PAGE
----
NEW YORK (TheStreet) -- The slide in the euro vs. the U.S. dollar has been huge this year and it may not be finished. Whether it falls further or rebounds, it's important to know how much exposure you have to the euro in your ETFs, in case you want to over- or underweight exposure.
Investors in foreign ETFs have two components to their return. One is the return in local currency of the asset the fund holds, such as stocks or bonds. The second is the currency return. For example, year to date, an American investor sees the MSCI U.S. Index is up 1.9%, while the foreign MSCI EMU Index is down 21.0%. To an investor whose base currency is euros, the foreign MSCI U.S. Index is up 18.5% and the MSCI EMU Index is down 8.1%.
There are a whole slew of Europe ETFs that offer direct exposure, such as iShares MSCI EMU Index (EZU), Vanguard European ET (VGK) , etc. There is no ETF for Europe similar to the WisdomTree Japan Hedged Equity (DXJ), which hedges yen risk to isolate the local stock market return. There is, however, the WisdomTree International Hedged Equity (HEDJ), which offers similar international exposure as the MSCI EAFE, but with the currency exposure hedged.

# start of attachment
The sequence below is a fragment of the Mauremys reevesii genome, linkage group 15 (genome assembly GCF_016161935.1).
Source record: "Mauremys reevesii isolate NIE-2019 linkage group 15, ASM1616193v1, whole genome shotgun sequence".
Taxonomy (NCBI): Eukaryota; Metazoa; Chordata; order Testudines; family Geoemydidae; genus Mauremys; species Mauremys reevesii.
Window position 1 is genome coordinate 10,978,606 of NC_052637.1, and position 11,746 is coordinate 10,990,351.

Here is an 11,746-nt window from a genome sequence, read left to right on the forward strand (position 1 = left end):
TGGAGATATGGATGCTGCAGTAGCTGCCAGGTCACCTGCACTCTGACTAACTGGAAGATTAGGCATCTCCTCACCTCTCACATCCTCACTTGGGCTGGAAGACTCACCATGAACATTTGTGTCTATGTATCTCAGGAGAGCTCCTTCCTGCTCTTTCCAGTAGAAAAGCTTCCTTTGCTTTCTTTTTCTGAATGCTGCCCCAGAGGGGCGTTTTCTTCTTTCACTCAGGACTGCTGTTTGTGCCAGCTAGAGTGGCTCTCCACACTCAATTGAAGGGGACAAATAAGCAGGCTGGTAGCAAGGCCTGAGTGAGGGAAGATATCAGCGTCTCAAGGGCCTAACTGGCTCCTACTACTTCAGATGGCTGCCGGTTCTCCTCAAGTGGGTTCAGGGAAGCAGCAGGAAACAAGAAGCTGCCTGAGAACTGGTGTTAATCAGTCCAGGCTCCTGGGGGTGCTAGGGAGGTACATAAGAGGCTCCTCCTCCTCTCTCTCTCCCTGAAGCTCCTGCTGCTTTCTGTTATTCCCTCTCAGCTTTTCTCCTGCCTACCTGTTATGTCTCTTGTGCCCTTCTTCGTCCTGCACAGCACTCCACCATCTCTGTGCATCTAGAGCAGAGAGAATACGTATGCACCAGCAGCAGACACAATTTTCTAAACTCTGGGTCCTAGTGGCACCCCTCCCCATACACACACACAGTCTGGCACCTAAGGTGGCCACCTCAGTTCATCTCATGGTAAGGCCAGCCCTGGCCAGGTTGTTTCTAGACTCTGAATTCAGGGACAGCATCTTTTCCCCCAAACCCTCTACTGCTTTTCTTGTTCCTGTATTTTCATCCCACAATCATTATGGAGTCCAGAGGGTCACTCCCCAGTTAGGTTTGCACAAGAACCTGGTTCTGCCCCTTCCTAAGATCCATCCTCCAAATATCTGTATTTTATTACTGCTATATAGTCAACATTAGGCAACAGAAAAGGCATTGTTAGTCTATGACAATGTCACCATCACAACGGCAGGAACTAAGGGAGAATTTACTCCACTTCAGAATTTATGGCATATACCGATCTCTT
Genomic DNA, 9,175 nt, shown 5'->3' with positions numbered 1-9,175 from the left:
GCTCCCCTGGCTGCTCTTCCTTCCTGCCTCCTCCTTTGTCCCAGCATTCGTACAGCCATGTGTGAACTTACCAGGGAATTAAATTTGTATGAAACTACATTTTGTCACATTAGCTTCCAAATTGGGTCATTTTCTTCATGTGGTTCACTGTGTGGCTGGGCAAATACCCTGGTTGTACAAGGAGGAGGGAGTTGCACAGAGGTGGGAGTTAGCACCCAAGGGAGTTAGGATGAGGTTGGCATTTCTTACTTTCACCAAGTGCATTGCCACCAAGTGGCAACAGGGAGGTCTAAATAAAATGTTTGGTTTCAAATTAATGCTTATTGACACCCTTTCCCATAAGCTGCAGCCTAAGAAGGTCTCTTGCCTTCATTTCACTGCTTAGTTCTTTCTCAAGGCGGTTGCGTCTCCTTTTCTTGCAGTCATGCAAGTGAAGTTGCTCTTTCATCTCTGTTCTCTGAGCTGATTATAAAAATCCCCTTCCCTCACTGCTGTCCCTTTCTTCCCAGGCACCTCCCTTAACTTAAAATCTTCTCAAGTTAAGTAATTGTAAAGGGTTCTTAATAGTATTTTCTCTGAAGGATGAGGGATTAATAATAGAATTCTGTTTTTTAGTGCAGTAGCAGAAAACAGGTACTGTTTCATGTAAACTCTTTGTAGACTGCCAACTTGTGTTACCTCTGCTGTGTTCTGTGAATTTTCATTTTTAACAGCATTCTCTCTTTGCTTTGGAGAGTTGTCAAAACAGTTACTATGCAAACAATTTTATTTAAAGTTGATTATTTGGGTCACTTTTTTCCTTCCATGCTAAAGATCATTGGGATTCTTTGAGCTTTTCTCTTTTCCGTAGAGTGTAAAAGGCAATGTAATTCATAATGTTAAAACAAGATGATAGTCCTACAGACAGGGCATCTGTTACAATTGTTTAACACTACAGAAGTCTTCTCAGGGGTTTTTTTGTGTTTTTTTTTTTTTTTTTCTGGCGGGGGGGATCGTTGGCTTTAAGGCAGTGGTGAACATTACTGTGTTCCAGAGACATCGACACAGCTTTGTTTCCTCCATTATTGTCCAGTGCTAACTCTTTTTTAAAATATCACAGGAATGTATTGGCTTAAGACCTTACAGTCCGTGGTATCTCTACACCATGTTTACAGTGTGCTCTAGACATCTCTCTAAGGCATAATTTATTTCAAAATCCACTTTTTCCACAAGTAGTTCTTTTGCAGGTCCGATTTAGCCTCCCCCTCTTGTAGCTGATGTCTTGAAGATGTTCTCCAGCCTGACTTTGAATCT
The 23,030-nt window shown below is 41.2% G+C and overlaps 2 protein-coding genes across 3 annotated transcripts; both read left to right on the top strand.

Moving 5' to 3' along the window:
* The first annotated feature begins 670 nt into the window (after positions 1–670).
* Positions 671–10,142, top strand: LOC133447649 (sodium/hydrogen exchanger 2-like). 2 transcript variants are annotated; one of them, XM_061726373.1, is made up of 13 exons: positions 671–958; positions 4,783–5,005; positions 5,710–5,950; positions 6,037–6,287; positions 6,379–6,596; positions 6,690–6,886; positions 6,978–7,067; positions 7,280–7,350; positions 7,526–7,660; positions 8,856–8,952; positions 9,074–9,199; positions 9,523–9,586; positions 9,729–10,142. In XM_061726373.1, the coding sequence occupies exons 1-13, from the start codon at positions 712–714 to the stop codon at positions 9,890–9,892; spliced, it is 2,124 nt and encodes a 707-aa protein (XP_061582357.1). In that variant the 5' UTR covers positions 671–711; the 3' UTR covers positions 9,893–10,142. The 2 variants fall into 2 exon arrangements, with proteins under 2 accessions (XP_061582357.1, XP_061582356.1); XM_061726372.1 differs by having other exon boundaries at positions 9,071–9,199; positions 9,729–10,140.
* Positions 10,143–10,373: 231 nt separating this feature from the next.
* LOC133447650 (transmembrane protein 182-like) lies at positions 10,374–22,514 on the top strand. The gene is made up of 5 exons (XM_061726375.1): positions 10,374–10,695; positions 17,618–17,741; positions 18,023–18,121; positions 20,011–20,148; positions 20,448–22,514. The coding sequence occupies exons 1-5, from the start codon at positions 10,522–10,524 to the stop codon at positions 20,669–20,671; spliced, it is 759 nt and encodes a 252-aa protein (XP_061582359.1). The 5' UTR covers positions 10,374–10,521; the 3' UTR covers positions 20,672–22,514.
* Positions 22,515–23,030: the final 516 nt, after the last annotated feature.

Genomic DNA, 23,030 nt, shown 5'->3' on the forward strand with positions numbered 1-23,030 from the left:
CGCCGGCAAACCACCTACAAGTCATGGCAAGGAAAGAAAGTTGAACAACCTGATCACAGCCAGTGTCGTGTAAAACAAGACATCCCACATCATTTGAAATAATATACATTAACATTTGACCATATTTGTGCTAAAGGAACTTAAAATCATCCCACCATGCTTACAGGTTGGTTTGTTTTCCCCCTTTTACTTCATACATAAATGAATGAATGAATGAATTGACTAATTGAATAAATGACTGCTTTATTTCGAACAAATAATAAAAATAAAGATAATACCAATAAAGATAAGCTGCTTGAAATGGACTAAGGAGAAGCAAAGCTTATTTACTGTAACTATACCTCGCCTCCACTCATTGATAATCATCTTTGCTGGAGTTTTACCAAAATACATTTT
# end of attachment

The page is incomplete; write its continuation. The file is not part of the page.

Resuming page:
When it comes to individual countries, several do not have direct euro exposure. iShares MSCI United Kingdom (EWU), iShares MSCI Sweden (EWD) and iShares MSCI Switzerland (EWL) are three countries that still retain their own currency. EWD has a small gain in 2010, while the rest are negative. Market Vectors Poland (PLND) has also suffered, although it is outperforming eurozone ETFs. Also doing well is SPDR S&P Emerging Europe (GUR).You're not going to completely hide from euro problems in these funds, since many firms in these ETFs do business in Europe, but you'll likely suffer a smaller decline thanks to avoiding euro currency exposure. But that's as long as it remains a currency and debt crisis. If it becomes an economic crisis, the spillover into the rest of Europe will be unavoidable. After Europe ETFs, the greatest euro exposure comes from all-world, ex-U.S. indices. These are typically heavily invested in Japan and the U.K., followed by the eurozone countries, plus Sweden and Switzerland. Vanguard FTSE All-World ex-US ETF (VEU) has 25% eurozone exposure and 45% total European exposure. The iShares MSCI EAFE Index (EFA) has similar exposure. Vanguard Europe Pacific (VEA) has 65% Europe exposure, with more than a third in the eurozone. While there are several ex-U.S. and ex-Japan ETFs, there is no ex-E.U. option for investors in the U.S.
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